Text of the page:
This is the Skywatch Line for Monday and Tuesday, February 15th and 16th.
The Sun sets at 5:26 PM; night falls at 7:01. Dawn breaks at 5:17 AM and ends with the Sun rising at 6:52.
The Moon turned “First Quarter” early Monday morning; civil twilight finds it high in the southern sky. The Moon appears about 57 percent illuminated Monday night, and 68 percent on Tuesday night. It inhabits Taurus on both nights. The Moon sets before Astronomical Dawn.
Uranus is the sole planet visible. In Pisces, it is a sixth magnitude blue-green speck. Asteroid 4Vesta is an eighth magnitude pinpoint six-and-a-half degrees away. Both set by 10 PM and require detailed charts from astronomy magazines, websites and apps to find them.
Jupiter rises about 7:21 PM, and, by 9 PM, is moderately high in the eastern sky. It shines at minus 2.4 magnitude near Leo’s hind leg. While visible to the naked eye and binoculars, Jupiter is best studied with a telescope. On Tuesday night, the observer can see the Great Red Spot, a giant storm, at 8:49 PM and at 2:36 AM on Wednesday. Observers can also see Jovian moon Ganymede cast its shadow on Jupiter’s cloud tops at 10:57 PM on Tuesday, followed by Ganymede itself at 12:58 AM Wednesday. The shadow exits the planet at 2:28 AM Wednesday, trailed by Ganymede itself at 4:06 AM. Jupiter sets during daylight.
Seventh magnitude Comet Catalina is still visible in our skies. It lies in the obscure constellation Camelopardalis, about 22 degrees above Polaris, the North Star. Due to its proximity to Polaris, the comet does not rise or set, but circles Polaris in 24 hours. Again, reference to astronomical media will produce finder charts.
Astronomical Dawn sees Jupiter moderately low in the southern sky. Mars rises about 12:35 AM in Libra. It appears as a red dot in the constellation’s middle. At 0.6 magnitude and 90 percent illuminated, Mars slowly gains in brightness and size; at 5:33 AM, it is best situated for observation. Saturn follows by rising at 2:28 AM in Ophiuchus. At magnitude 0.5, Saturn outshines the dim constellation. Venus, in Sagittarius, rises at 5:34 AM and blazes at minus four magnitude. In binoculars or small telescope, it appears about 88 percent illuminated and shrinks slightly in size. Mercury brings up the rear again. It rises at 5:50 AM, four degrees below Venus. At four degrees altitude, Mercury, at minus 0.1 magnitude, is best seen by first finding Venus and looking one binocular field down. An unobstructed eastern horizon also helps.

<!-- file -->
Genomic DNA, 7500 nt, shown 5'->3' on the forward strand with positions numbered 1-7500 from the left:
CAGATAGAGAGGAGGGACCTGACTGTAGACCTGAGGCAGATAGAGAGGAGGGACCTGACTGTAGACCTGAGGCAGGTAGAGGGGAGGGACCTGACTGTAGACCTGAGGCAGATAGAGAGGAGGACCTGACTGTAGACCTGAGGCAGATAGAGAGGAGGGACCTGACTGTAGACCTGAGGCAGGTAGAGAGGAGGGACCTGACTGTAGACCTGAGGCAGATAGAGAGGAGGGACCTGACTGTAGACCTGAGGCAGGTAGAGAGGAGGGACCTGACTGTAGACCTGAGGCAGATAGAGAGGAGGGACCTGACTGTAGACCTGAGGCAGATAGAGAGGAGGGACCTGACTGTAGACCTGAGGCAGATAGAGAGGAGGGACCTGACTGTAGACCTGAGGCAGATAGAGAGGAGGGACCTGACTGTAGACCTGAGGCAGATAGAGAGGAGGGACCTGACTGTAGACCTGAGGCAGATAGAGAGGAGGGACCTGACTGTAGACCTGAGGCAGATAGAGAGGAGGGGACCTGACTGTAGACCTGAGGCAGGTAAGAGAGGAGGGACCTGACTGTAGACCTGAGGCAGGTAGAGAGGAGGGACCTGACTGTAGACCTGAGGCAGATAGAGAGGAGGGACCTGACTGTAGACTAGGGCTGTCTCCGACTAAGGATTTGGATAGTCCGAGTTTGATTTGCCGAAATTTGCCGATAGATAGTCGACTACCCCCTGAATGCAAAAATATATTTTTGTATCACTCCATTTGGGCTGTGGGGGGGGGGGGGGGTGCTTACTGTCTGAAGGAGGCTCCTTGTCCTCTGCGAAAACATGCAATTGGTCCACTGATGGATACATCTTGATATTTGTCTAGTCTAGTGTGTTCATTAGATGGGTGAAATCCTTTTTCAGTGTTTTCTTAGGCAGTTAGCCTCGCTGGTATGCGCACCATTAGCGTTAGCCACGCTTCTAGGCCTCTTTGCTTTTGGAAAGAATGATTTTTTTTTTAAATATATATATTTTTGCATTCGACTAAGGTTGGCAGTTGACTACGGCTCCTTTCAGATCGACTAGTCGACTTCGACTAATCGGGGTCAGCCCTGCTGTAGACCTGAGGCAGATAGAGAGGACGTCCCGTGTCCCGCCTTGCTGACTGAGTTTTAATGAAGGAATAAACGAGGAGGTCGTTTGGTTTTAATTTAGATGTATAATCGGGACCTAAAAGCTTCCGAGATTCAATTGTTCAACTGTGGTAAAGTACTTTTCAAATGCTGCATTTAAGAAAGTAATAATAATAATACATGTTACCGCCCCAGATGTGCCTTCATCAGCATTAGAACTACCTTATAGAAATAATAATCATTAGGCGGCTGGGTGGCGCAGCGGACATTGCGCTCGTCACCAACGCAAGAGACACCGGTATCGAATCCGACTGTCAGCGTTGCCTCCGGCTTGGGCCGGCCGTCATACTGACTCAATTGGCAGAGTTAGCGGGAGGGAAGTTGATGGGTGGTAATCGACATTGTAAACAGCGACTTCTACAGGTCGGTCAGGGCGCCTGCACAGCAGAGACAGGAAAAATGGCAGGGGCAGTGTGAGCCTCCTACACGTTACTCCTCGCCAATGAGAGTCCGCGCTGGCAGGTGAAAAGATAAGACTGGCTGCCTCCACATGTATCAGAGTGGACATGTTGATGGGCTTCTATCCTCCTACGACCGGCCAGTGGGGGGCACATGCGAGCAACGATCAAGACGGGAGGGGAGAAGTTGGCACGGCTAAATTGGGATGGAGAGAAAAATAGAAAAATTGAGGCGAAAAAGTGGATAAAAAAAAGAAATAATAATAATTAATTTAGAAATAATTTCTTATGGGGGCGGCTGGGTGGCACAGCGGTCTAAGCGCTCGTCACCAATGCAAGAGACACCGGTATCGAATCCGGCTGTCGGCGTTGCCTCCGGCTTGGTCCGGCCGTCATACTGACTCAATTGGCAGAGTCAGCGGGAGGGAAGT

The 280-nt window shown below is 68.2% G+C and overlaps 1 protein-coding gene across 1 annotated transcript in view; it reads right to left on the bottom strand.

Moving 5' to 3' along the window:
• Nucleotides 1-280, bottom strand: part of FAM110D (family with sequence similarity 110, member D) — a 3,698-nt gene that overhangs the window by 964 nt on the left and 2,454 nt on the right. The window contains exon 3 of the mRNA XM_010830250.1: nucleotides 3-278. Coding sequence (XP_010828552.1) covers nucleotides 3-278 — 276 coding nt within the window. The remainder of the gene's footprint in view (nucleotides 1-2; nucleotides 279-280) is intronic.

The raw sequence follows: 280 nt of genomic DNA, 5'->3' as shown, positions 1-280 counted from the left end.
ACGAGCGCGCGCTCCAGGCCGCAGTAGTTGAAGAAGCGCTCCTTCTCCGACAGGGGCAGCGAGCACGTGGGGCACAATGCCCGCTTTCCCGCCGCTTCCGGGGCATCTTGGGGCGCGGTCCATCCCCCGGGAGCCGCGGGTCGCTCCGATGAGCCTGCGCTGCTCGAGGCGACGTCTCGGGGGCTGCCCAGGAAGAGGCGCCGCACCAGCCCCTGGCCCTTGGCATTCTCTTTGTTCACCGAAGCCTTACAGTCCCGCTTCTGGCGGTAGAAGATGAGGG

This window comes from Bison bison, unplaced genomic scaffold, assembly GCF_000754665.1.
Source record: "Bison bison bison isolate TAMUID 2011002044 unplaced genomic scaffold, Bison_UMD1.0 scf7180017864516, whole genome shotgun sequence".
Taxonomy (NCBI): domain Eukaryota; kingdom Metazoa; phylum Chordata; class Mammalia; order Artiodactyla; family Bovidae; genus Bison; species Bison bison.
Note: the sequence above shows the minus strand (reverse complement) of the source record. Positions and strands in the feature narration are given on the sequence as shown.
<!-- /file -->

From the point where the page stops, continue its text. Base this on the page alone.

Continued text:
Most astronomers conduct their research at ground-based observatories. Some also use space-based telescopes, like Hubble, or rovers on other planets. NASA has SOPHIA, a telescope that rides in a specially modified Boeing 747. The Albany Area Amateur Astronomers have their monthly meeting on Thursday, February 18th at 7:30 PM. Dudley Observatory astronomer Dr. Valerie Rapson will describe her recent observing session aboard that aircraft. As usual, all club events are free and the public is welcome to hear her talk.